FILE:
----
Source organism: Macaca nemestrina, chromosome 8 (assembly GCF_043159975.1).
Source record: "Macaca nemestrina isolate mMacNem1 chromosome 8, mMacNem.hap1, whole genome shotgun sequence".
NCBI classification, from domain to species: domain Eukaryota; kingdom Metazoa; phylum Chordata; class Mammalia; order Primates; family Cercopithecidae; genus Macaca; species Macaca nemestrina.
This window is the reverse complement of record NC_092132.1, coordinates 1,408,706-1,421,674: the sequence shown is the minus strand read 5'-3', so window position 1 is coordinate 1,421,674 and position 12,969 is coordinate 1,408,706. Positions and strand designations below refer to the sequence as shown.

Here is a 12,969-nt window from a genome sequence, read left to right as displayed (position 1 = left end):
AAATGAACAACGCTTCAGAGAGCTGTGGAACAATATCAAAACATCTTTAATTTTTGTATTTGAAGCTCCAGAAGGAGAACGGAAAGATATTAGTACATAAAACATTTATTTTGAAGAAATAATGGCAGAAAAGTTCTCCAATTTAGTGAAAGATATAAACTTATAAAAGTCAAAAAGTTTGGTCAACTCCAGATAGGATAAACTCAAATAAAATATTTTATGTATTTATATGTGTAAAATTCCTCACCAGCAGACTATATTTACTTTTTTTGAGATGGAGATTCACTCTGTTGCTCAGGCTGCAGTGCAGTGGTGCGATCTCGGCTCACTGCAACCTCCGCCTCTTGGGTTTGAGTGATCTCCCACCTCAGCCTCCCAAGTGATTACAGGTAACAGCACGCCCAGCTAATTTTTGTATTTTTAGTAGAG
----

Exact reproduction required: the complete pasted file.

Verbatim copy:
Source organism: Macaca nemestrina, chromosome 8 (assembly GCF_043159975.1).
Source record: "Macaca nemestrina isolate mMacNem1 chromosome 8, mMacNem.hap1, whole genome shotgun sequence".
NCBI classification, from domain to species: domain Eukaryota; kingdom Metazoa; phylum Chordata; class Mammalia; order Primates; family Cercopithecidae; genus Macaca; species Macaca nemestrina.
This window is the reverse complement of record NC_092132.1, coordinates 1,408,706-1,421,674: the sequence shown is the minus strand read 5'-3', so window position 1 is coordinate 1,421,674 and position 12,969 is coordinate 1,408,706. Positions and strand designations below refer to the sequence as shown.

Here is a 12,969-nt window from a genome sequence, read left to right as displayed (position 1 = left end):
AAATGAACAACGCTTCAGAGAGCTGTGGAACAATATCAAAACATCTTTAATTTTTGTATTTGAAGCTCCAGAAGGAGAACGGAAAGATATTAGTACATAAAACATTTATTTTGAAGAAATAATGGCAGAAAAGTTCTCCAATTTAGTGAAAGATATAAACTTATAAAAGTCAAAAAGTTTGGTCAACTCCAGATAGGATAAACTCAAATAAAATATTTTATGTATTTATATGTGTAAAATTCCTCACCAGCAGACTATATTTACTTTTTTTGAGATGGAGATTCACTCTGTTGCTCAGGCTGCAGTGCAGTGGTGCGATCTCGGCTCACTGCAACCTCCGCCTCTTGGGTTTGAGTGATCTCCCACCTCAGCCTCCCAAGTGATTACAGGTAACAGCACGCCCAGCTAATTTTTGTATTTTTAGTAGAG